By LINDA LOBECK
IRON MOUNTAIN - There was a whirlwind of activity going on in the Iron Mountain School District during the summer months to get ready for some major changes to start the school year.
Theresa Proudfit/Daily News Photo
Fourth graders, from left, Chianna Wilson, Raegan Mullikin, and Serenity Jones look at a book about hurricanes and tornados in the East Elementary library.
First and foremost, the district completely moved 75 percent of its classrooms during the summer to make up grade-like classes in the same buildings this year. All of the students in early kindergarten through the third grade are now at North Elementary School, moving over those classes from Central Elementary.
Next, the students in grades 4-6 were all moved to East Elementary School, which hadn't been used by the school district for four years. And finally, the middle school students from Central School were moved to the B floor at Iron Mountain High School. The other three floors of the high school are used by students in grades 9-12.
"This has been a major accomplishment to get entire classrooms moved and ready for the opening of school on Sept. 3. It went remarkably well, and the result has been wonderful - the changes are working fabulously," said Supt. Tom Jayne.
Moving the middle schoolers to the high school building has meant that they are spending less time this year going back and forth between buildings as was the case last year. Now the students only leave the building to go to gym or band or for lunch at the Central School cafeteria.
"It was really a safety issue as well as lost classroom time with all the moving around. The middle school transition has gone very smooth and I haven't received one complaint about bullying or safety issues. With this move, we have reduced student traffic by 90 percent during the day. And the traffic at the end and beginning of the day has been greatly reduced with less students in the downtown location," Jayne said.
Having entire classes in one building has worked out well for the teachers as well as the students, Jayne added. "This is the first time in the history of the Iron Mountain Schools that we have all the same class grades in one building. At East, grades 4-6 have a real playground, more green space around the school, and less traffic. The teachers and students are happy to have their fellow students/colleagues all together under one roof."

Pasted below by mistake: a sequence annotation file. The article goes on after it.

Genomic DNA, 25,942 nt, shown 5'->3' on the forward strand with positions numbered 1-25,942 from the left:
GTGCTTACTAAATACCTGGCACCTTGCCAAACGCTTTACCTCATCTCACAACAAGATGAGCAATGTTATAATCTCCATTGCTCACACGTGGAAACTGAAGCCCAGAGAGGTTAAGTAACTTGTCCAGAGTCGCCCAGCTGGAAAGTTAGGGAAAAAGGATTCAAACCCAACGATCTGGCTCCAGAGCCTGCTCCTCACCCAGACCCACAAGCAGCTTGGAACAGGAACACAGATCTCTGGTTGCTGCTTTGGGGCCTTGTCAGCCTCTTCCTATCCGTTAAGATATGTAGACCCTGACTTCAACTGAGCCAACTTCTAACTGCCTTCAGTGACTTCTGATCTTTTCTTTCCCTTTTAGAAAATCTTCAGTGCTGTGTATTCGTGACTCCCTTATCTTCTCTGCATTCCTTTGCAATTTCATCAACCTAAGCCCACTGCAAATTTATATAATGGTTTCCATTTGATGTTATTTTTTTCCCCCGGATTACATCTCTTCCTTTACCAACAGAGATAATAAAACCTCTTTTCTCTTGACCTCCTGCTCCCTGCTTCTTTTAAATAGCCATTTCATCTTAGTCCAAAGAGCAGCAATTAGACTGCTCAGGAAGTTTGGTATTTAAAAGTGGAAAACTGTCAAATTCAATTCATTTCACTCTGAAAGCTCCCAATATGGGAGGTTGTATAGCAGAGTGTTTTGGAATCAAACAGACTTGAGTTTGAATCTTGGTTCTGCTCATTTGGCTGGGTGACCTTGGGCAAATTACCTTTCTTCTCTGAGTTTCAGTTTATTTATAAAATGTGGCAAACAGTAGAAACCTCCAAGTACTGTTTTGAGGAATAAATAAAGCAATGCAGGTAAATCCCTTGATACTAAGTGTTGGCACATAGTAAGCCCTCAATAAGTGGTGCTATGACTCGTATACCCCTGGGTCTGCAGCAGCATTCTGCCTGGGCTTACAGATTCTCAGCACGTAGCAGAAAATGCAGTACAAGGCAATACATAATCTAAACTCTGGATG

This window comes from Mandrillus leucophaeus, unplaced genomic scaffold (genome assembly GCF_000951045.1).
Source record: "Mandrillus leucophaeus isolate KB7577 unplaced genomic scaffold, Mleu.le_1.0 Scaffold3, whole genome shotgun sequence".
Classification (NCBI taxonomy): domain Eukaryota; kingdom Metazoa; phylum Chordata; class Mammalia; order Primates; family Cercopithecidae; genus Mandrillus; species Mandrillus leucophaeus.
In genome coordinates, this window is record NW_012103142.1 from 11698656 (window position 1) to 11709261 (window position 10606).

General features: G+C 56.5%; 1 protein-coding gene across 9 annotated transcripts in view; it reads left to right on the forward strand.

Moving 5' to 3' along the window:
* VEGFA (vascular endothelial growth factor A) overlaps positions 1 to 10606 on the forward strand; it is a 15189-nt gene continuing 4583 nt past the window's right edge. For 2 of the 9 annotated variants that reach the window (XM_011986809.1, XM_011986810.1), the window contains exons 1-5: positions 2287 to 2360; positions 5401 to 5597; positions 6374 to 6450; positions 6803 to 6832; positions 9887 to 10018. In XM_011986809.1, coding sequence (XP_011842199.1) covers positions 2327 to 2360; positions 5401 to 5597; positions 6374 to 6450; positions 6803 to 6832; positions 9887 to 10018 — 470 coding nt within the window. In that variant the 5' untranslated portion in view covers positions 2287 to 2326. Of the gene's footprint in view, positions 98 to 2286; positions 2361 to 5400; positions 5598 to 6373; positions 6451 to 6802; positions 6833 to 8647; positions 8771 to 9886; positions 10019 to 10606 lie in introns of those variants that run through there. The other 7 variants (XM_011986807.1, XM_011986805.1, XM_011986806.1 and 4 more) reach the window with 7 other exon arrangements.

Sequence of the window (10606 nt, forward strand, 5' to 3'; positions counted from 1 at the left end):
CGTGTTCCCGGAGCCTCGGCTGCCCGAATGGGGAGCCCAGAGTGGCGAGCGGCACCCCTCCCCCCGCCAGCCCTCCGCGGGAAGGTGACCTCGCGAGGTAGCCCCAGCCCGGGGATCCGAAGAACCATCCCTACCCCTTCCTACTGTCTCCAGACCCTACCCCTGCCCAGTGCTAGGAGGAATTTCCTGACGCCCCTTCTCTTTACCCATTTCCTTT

The idea of having like classes in the same building was brought up to Jayne when he came on board as superintendent.
"It was a request that we were able to grant after physically moving 300,000 square feet or 75 percent of the district's 400,000 square feet of classrooms this summer. That meant not only moving classrooms, but school desks, materials, libraries and kitchens. And it really went off well allowing us to make that move by the start of the school year," he said.
Jayne stopped in to visit some of the middle school classrooms once school started and talked with the students to see how they feel about the changes that were made.
"They all indicated that they were doing well with the move. To help with the transition, some of the high school students volunteered to help the middle school students find classrooms and make those first weeks run smoother," he said.
And similar responses have been made as a reaction to moving elementary classes into the two school buildings. "This had never been done before - putting grade-like classes in the same buildings in the Iron Mountain School District. The results are positive - I've received great comments from staff, students and parents," Jayne said.
"The playground at East Elementary has been a big hit. The safety factors at both schools are better with students not having to travel out of the building to get to lunch or go to gym and music classes," he added. "In the past, 66 percent of the kids in K-5 were at one school and 33 percent were in the other. This change has given teachers the ability to collaborate with one another on a daily basis on a building and grade level."
One of the challenges for this year is dealing with fewer students in the school district - 49 less than estimated at the end of last year.
"Declining enrollment has been a major challenge for the district to face. We were estimating having a total of 941 students in the school district this year and ended up with 892 to start out the year. This equates to less revenue coming into the school district," Jayne noted.
Enrollment for North Elementary School is 242 students in grades early kindergarten through the third grade. There are 21 students in early kindergarten; classes of 24 and 25 in kindergarten; 27 in both sections of first grade; 30 and 29 students in second grade and 29 and 30 students in the two sections of third grade.
At East Elementary School, grades 4-6 total 185 students. There are three sections of fourth grade with 22, 23, and 25 students; two sections of fifth grade with 29 students in each; and 29 and 28 students in the two classes for sixth grade.
Middle school numbers for grades 7-8 total 159 students with 81 in seventh and 78 in eighth grade.
At Iron Mountain High School, there are 305 students in grades 9-12. This includes 70 freshmen, 77 sophomores, 87 juniors and 71 seniors.
Linda Lobeck's email address is firstname.lastname@example.org.